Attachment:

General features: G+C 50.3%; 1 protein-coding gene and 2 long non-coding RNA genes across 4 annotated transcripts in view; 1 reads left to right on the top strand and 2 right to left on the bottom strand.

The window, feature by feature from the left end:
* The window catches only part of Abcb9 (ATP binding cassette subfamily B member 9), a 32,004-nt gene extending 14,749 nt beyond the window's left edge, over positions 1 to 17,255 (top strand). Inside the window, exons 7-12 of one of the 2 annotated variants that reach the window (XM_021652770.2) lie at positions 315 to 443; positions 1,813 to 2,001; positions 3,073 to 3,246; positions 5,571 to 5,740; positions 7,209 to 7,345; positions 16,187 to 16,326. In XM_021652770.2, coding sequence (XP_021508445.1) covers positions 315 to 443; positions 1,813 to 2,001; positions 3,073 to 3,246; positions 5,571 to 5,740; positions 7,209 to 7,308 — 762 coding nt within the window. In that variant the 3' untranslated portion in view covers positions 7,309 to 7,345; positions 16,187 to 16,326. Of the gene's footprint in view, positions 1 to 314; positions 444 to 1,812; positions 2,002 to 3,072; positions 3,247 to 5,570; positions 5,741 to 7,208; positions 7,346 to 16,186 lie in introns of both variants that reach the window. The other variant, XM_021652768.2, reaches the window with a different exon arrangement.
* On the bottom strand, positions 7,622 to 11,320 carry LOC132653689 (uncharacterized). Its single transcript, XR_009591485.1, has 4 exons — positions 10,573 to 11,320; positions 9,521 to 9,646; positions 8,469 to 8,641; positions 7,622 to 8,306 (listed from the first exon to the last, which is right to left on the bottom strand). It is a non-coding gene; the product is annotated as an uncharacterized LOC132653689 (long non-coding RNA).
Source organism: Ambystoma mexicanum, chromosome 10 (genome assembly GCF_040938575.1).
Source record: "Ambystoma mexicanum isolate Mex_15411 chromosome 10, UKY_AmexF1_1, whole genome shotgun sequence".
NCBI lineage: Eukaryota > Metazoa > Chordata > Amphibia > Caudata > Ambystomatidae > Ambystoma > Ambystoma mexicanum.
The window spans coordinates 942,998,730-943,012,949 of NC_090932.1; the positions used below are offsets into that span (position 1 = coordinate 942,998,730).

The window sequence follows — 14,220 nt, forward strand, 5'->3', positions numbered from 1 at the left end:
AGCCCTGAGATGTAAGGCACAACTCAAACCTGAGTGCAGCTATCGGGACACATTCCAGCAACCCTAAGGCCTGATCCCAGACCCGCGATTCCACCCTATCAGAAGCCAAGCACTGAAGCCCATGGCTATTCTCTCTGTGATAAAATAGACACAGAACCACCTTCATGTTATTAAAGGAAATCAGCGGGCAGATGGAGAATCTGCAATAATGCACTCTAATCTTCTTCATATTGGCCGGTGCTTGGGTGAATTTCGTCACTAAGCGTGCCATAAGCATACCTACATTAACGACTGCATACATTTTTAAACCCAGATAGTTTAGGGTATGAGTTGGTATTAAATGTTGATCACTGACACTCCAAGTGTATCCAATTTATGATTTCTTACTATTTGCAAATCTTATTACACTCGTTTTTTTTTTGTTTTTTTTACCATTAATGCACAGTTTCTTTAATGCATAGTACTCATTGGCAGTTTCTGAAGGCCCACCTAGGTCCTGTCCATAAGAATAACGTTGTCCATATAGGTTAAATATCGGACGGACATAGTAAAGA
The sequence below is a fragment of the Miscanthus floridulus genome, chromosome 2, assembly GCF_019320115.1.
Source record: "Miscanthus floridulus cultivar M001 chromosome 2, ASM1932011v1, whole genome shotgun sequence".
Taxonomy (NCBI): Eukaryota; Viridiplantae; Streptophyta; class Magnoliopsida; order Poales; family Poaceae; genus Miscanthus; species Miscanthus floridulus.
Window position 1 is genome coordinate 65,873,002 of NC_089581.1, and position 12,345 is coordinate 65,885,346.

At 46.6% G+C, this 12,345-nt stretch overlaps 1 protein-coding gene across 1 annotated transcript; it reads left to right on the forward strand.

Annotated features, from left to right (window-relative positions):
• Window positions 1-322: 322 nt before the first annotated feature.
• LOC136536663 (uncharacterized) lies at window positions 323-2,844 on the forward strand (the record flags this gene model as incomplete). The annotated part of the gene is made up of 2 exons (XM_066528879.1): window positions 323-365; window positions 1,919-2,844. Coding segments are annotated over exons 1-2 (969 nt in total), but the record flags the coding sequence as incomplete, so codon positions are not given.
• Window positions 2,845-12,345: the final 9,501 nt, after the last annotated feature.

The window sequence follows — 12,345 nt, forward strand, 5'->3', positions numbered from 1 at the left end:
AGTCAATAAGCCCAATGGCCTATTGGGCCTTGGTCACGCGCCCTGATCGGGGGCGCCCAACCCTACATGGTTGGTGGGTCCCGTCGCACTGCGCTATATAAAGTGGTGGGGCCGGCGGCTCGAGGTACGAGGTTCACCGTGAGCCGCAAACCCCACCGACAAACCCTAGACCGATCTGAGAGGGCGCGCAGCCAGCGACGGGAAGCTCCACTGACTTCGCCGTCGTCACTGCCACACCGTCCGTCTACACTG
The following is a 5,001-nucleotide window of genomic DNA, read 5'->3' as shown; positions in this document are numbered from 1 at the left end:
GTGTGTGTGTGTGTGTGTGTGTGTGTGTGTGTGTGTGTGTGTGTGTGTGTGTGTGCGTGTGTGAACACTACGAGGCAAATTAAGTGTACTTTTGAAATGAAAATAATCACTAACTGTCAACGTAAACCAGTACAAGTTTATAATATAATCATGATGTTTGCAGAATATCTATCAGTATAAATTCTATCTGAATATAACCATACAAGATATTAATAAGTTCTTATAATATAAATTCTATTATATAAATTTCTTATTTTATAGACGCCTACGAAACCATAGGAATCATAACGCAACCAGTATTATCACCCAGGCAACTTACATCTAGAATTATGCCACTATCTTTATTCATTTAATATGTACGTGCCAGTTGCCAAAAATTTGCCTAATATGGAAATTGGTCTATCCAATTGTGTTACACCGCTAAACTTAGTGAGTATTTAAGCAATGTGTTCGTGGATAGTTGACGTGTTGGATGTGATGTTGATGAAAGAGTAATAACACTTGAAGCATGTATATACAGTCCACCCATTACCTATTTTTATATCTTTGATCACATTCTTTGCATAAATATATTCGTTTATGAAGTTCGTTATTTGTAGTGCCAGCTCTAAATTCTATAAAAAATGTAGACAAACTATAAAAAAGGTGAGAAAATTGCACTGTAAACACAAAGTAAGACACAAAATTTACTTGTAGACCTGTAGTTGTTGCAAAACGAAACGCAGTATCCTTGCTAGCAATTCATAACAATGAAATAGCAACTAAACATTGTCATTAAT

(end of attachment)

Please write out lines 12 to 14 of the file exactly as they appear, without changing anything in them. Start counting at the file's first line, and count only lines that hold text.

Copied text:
Source record: "Miscanthus floridulus cultivar M001 chromosome 2, ASM1932011v1, whole genome shotgun sequence".
Taxonomy (NCBI): Eukaryota; Viridiplantae; Streptophyta; class Magnoliopsida; order Poales; family Poaceae; genus Miscanthus; species Miscanthus floridulus.
Window position 1 is genome coordinate 65,873,002 of NC_089581.1, and position 12,345 is coordinate 65,885,346.